Steinmeier ‘determined’ to protect Jewish life in Germany


President Frank-Walter Steinmeier called on people to fight against rising anti-Semitism in Germany, during the opening of a new synagogue in Potsdam, just outside Berlin.

“I am determined not to rest, so that we in our country can do everything we can to protect Jewish life and combat all forms of anti-Semitism,” Steinmeier said.

“Jewish life is a part of us! Only when Jews feel completely at home in Germany will this country feel completely at home.”

The opening of the synagogue and the Jewish community center is seen as an important signal against hatred and incitement, especially in times of rising anti-Semitism.

Since the attack on Israel by the Palestinian Islamist Hamas movement last October, hostility towards Jews in Germany has increased.

“Germany remains a home for Jews. That is what I personally stand for and that is what the majority of all Germans – I assure you – stand for,” Steinmeier said.

Four Jewish communities will share the new religious and cultural center in the historic center of Potsdam, the capital of the state of Brandenburg. One Jewish community did not apply. The old synagogue was destroyed in 1945.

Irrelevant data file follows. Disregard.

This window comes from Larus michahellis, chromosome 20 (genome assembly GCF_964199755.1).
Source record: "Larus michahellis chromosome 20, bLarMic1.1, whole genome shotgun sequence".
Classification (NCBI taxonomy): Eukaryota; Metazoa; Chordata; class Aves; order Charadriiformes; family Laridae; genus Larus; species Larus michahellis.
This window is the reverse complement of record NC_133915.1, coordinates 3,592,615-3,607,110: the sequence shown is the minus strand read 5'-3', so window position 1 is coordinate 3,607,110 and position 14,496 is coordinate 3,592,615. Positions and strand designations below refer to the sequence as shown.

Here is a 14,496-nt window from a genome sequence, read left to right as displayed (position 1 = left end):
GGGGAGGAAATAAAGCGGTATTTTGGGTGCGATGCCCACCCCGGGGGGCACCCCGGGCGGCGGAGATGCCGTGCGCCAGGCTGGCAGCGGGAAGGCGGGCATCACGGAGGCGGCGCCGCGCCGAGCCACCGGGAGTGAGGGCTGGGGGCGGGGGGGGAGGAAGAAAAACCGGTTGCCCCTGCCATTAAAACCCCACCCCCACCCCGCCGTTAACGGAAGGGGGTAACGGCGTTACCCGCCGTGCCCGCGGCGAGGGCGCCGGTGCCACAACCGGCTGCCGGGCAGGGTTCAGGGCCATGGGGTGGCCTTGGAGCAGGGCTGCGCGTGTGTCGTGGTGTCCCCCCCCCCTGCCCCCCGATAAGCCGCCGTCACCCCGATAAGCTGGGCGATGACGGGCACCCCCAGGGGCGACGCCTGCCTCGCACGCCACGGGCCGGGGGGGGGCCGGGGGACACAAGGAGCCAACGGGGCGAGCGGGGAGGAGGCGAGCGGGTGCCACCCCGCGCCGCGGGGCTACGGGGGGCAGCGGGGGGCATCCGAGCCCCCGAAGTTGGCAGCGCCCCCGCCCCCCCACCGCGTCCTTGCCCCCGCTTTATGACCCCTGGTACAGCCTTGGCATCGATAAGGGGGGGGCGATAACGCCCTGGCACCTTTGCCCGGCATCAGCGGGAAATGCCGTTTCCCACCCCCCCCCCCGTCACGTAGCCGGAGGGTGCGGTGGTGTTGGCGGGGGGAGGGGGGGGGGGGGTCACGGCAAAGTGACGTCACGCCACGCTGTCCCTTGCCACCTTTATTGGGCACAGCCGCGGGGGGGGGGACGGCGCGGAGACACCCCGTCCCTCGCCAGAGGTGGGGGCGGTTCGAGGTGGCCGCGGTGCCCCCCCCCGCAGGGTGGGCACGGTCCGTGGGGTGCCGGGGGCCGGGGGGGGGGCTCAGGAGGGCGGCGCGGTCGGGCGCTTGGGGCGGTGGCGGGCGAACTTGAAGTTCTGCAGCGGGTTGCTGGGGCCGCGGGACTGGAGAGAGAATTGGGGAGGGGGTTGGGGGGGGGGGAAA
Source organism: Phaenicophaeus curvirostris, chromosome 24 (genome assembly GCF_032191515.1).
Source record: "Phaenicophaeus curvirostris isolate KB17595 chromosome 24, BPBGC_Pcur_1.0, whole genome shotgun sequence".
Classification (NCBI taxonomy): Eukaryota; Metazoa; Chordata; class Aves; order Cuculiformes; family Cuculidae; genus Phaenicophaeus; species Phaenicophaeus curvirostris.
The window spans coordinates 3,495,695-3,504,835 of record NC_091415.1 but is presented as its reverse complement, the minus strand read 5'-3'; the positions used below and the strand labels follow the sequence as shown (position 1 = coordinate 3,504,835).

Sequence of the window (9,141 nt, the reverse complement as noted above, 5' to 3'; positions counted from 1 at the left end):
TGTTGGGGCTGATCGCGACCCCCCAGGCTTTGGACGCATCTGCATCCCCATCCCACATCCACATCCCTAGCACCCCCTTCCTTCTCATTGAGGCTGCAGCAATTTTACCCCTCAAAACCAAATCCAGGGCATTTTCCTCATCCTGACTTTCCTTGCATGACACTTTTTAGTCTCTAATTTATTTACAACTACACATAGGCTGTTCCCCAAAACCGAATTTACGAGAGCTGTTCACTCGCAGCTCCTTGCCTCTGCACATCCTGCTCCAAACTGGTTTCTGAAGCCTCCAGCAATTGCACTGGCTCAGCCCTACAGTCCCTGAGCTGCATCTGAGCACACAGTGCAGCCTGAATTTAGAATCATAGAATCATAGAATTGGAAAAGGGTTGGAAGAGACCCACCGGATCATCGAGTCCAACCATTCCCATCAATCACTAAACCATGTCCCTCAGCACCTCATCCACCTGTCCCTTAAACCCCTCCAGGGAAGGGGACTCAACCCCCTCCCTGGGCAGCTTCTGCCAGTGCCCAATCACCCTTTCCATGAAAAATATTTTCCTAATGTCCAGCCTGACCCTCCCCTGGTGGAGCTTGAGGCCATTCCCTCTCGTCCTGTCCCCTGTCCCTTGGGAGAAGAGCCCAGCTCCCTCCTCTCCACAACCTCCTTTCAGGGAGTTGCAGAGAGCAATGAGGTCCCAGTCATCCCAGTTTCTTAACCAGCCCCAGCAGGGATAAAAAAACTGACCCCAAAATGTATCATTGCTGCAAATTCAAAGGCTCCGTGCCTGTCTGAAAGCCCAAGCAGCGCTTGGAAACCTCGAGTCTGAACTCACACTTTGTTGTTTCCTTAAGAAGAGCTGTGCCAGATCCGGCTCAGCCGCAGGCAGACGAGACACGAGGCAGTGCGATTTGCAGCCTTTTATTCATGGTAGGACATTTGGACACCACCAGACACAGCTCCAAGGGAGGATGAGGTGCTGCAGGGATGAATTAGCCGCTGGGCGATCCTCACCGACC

This makes Potsdam the last capital of Germany that still has a synagogue.

Foreign Minister Annalena Baerbock, Israeli Ambassador to Germany Ron Prosor and Brandenburg Prime Minister Dietmar Woidke also took part in the inauguration ceremony.

According to a government spokesman, Chancellor Olaf Scholz was not present as a guest for scheduling reasons.

The state of Brandenburg spent about €17.5 million ($18.9 million) on the new building with its sand-colored brick facade. The project was fraught with difficulties and was marred by long-running disputes between the Jewish communities, which represent different religious movements.

The synagogue center is run by the Central Welfare Office of Jews in Germany (ZWST) for three years. In addition to prayer rooms, there is an event hall, a visitors’ café, a library, offices, and music and art rooms. The building is heavily secured.

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